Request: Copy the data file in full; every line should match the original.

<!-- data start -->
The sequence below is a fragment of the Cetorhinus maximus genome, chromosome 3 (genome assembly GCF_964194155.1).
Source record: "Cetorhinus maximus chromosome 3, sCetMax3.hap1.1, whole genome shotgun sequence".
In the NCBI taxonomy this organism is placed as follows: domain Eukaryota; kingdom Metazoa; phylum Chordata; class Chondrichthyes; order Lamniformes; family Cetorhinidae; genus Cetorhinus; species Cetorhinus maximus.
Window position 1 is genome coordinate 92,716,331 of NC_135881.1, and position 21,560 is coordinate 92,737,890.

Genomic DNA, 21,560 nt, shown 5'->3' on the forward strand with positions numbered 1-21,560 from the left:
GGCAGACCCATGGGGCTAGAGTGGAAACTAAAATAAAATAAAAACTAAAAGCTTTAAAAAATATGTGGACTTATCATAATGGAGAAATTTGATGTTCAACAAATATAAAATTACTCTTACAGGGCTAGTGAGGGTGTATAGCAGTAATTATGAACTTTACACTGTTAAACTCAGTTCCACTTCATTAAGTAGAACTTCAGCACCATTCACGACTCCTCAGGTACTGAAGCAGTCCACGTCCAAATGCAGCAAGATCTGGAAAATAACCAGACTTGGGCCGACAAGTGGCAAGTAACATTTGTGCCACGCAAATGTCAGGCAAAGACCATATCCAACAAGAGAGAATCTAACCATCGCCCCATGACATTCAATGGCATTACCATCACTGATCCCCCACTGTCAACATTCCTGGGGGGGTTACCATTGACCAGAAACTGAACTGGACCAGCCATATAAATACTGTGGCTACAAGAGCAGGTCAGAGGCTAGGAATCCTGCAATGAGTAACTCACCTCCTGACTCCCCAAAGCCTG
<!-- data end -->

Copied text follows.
The sequence below is a fragment of the Cetorhinus maximus genome, chromosome 3 (genome assembly GCF_964194155.1).
Source record: "Cetorhinus maximus chromosome 3, sCetMax3.hap1.1, whole genome shotgun sequence".
In the NCBI taxonomy this organism is placed as follows: domain Eukaryota; kingdom Metazoa; phylum Chordata; class Chondrichthyes; order Lamniformes; family Cetorhinidae; genus Cetorhinus; species Cetorhinus maximus.
Window position 1 is genome coordinate 92,716,331 of NC_135881.1, and position 21,560 is coordinate 92,737,890.

Genomic DNA, 21,560 nt, shown 5'->3' on the forward strand with positions numbered 1-21,560 from the left:
GGCAGACCCATGGGGCTAGAGTGGAAACTAAAATAAAATAAAAACTAAAAGCTTTAAAAAATATGTGGACTTATCATAATGGAGAAATTTGATGTTCAACAAATATAAAATTACTCTTACAGGGCTAGTGAGGGTGTATAGCAGTAATTATGAACTTTACACTGTTAAACTCAGTTCCACTTCATTAAGTAGAACTTCAGCACCATTCACGACTCCTCAGGTACTGAAGCAGTCCACGTCCAAATGCAGCAAGATCTGGAAAATAACCAGACTTGGGCCGACAAGTGGCAAGTAACATTTGTGCCACGCAAATGTCAGGCAAAGACCATATCCAACAAGAGAGAATCTAACCATCGCCCCATGACATTCAATGGCATTACCATCACTGATCCCCCACTGTCAACATTCCTGGGGGGGTTACCATTGACCAGAAACTGAACTGGACCAGCCATATAAATACTGTGGCTACAAGAGCAGGTCAGAGGCTAGGAATCCTGCAATGAGTAACTCACCTCCTGACTCCCCAAAGCCTG